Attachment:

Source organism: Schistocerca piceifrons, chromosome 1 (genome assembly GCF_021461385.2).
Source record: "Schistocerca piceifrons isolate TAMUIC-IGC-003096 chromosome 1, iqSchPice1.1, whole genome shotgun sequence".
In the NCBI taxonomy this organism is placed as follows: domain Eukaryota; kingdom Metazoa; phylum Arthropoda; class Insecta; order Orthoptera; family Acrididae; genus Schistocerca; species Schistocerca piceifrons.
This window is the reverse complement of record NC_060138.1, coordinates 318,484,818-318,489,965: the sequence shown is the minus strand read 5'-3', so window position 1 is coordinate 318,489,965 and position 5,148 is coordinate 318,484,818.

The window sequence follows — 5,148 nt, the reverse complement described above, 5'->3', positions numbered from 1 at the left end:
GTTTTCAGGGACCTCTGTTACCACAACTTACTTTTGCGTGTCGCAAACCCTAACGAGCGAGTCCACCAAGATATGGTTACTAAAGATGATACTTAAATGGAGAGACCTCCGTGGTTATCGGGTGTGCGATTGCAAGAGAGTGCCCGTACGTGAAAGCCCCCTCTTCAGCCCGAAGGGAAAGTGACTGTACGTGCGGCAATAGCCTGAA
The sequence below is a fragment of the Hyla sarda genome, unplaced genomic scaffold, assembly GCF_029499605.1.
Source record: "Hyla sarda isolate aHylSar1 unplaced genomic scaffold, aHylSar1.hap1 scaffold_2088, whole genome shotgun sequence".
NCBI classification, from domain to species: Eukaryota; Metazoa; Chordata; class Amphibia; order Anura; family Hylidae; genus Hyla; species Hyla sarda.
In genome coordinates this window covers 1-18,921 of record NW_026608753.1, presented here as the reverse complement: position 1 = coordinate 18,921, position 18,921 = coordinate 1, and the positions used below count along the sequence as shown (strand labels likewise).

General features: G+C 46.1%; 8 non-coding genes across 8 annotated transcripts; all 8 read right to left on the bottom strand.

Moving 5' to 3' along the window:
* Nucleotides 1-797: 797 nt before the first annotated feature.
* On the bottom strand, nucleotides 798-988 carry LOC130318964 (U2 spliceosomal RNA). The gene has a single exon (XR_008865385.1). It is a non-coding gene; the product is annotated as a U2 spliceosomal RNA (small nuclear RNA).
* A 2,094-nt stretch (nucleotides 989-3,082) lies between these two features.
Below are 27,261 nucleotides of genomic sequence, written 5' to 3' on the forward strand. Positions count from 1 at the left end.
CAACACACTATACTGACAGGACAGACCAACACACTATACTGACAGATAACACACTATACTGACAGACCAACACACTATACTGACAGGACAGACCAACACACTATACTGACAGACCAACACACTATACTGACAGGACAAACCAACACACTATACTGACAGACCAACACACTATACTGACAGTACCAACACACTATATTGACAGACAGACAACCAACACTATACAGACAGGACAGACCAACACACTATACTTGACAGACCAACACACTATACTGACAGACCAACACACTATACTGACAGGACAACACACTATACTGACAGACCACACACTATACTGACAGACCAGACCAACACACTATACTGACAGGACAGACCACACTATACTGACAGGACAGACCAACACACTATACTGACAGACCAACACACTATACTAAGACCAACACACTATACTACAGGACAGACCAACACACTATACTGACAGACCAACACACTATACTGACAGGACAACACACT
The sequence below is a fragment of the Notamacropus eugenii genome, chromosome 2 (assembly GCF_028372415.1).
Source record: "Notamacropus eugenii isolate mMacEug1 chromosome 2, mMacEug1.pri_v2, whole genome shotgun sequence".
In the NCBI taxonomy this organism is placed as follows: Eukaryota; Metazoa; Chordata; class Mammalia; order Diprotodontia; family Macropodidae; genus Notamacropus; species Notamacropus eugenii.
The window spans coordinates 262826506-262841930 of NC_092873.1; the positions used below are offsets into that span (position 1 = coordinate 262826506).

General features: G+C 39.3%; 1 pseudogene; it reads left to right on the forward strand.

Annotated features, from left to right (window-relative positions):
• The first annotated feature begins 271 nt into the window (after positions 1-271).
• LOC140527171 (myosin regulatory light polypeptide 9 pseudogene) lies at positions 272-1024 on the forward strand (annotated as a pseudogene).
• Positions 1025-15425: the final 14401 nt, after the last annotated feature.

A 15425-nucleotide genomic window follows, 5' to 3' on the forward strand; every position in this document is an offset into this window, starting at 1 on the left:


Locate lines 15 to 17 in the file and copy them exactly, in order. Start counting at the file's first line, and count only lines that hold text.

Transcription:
* A 2,094-nt stretch (nucleotides 989-3,082) lies between these two features.
Below are 27,261 nucleotides of genomic sequence, written 5' to 3' on the forward strand. Positions count from 1 at the left end.
CAACACACTATACTGACAGGACAGACCAACACACTATACTGACAGATAACACACTATACTGACAGACCAACACACTATACTGACAGGACAGACCAACACACTATACTGACAGACCAACACACTATACTGACAGGACAAACCAACACACTATACTGACAGACCAACACACTATACTGACAGTACCAACACACTATATTGACAGACAGACAACCAACACTATACAGACAGGACAGACCAACACACTATACTTGACAGACCAACACACTATACTGACAGACCAACACACTATACTGACAGGACAACACACTATACTGACAGACCACACACTATACTGACAGACCAGACCAACACACTATACTGACAGGACAGACCACACTATACTGACAGGACAGACCAACACACTATACTGACAGACCAACACACTATACTAAGACCAACACACTATACTACAGGACAGACCAACACACTATACTGACAGACCAACACACTATACTGACAGGACAACACACT